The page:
Suzuka - What could of happend with the race



There was some concern in the Honda pit, as Rossi, after setting a record lap of 2’04.970 while pulling well clear of Capirossi on lap six, continued to run in the mid to low 2’05s. Honda had done what they thought was a conservative fuel estimate and believed Rossi, running mid 2’05s and low 2’06s would complete the race distance of 76 miles over 21 laps (plus the sighting and warm-up lap) with over a liter of fuel. As it turned out the Honda #46 ran out of gas just after crossing the line and obliging Rossi to take the lap of honor as a passenger on Nori Haga’s Aprilia (Rossi’s first appearance on an Aprilia since Buenos Aires, 1999 an observant Italian journalist wrote nostalgically).

Even before the accidents suffered by Marco Melandri and Diajiro Kato, Valentino Rossi was vocally critical of the track, saying that the walls were to close and that the bikes were now too fast for a circuit that was marginal even before the 500s were replaced by 990cc four strokes.

Prior to Melandri’s practice crash (and badly broken leg) and Kato’s life-threatening fall, HRC President Suguro Kanazawa replied to a journalist’s question saying that Honda intended to continue another four or five years with the V5 configuration and that “if we wished, we could increase power by from 30% to 40%.” Given Honda’s current 220+ horse power, a 30% increase would take the V5 to around 285 HP and a 40% increase would crack the 300 HP barrier.

Some believe that the only factor keeping horse power down to 220 HP is the current limit to 24 liter fuel capacity.

If Capirossi, who was quickest in the opening free practice, had had enough dry practice time to sort out a few problems and if he had started alongside Rossi on the front row, would Rossi have had to push so hard that the RC211V would have began sputtering on the last lap instead of the cool-down lap?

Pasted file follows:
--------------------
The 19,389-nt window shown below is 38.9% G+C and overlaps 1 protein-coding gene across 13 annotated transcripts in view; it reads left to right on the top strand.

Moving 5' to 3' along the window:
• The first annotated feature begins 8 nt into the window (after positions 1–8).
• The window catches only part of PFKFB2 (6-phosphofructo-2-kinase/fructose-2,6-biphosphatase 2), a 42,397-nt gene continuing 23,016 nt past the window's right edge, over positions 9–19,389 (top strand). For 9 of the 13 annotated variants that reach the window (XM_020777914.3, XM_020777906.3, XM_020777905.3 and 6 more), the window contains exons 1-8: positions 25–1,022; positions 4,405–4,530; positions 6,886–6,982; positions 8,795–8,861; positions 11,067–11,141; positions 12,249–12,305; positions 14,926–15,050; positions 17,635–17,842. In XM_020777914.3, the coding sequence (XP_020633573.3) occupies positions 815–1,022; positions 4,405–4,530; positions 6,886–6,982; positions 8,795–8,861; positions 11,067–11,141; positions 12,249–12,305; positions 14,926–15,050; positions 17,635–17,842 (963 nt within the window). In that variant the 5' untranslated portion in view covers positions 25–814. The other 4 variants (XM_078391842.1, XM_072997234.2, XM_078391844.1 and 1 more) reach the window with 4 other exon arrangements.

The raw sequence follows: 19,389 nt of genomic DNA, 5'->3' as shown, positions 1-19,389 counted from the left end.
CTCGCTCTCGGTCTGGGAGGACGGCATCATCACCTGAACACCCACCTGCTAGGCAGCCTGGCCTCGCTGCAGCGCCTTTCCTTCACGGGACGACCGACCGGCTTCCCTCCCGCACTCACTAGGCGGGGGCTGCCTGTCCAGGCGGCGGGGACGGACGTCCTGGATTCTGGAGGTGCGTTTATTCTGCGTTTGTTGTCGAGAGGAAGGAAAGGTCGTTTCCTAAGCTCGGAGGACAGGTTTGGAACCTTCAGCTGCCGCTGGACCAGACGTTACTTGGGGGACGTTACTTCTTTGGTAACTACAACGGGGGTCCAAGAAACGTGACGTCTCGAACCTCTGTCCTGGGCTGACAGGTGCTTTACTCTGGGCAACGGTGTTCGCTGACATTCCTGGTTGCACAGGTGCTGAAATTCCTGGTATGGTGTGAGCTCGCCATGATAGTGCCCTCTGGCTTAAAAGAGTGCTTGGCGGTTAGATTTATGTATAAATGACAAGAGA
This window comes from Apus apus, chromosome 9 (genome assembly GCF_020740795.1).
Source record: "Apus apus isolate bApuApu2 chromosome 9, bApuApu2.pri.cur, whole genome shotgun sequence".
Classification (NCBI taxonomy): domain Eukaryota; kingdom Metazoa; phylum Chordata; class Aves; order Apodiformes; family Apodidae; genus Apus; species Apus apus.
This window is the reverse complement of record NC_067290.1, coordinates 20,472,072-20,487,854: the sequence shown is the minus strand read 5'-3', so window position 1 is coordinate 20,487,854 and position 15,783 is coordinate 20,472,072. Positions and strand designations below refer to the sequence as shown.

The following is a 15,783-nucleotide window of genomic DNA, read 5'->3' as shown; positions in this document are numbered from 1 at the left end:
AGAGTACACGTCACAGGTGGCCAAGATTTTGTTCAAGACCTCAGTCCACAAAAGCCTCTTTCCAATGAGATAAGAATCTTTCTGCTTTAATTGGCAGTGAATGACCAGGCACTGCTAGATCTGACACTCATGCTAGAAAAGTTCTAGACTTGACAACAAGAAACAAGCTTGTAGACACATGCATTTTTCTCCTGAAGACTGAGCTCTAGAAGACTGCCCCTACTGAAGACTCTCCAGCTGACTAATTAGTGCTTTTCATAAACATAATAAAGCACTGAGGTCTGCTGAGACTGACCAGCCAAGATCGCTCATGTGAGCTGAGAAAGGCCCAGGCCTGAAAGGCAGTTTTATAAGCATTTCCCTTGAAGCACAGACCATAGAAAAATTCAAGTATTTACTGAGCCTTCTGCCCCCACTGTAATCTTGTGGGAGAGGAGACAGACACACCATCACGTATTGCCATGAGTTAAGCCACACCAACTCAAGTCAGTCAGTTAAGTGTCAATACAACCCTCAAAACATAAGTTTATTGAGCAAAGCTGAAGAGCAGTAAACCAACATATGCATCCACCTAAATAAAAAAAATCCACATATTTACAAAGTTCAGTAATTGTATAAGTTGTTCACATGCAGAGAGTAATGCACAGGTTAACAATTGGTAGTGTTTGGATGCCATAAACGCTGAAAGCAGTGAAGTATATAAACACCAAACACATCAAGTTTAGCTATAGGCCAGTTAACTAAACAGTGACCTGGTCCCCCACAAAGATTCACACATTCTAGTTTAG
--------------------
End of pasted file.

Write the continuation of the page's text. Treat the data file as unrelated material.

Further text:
Capirossi explained after the race that running with Rossi was not a problem until his tires started to go off. GP observers have pointed out that the Desmosedici seems to be harder on tires than the Honda and that both Capirossi and Bayliss seem to start sliding and spinning after a few laps in most sessions.

If the engineers find a way around fuel consumption problems, the 30% increase in power that Kanazama mentions would take the MotoGP bikes to around 285 HP and applying such power increases to the road would put tire, suspension and chassis design to an extreme test.

Michelin, Dunlop and Bridgestone are hard at work testing and developing tires that will withstand the horse power that these 990cc four strokes are capable of producing. It is for this reason that Bridgestone are backing the Pramac Honda team with Makoto Tamada. Bridgestone also supply and back the Roberts Proton V5 effort. Bridgestone want to produce tires for the most powerful racing motorcycles currently built. Dunlop, dropped by Suzuki after three races last year, is working with Kawasaki.

But even without a 30% increase from current levels, the sudden jump from 190 HP 500cc two strokes (that were considered to be at the limits of their potential) to 220 HP 990cc four strokes (that are, according to Honda, just at the beginning of their development) may have made some circuits unsafe and obsolete.

I believe Honda’s opinion, as expressed by Kanazawa, is shared by the other five members of the MSMA (Yamaha, Suzuki, Kawasaki, Aprilia and Ducati). At present the only factor limiting engine performance to the 220 HP range is the 24 liter tank.
It may not be very difficult for Honda to find another 40 horse power, but finding more run-off room at some sections of Suzuka could be almost impossible, which is another way of saying very expensive
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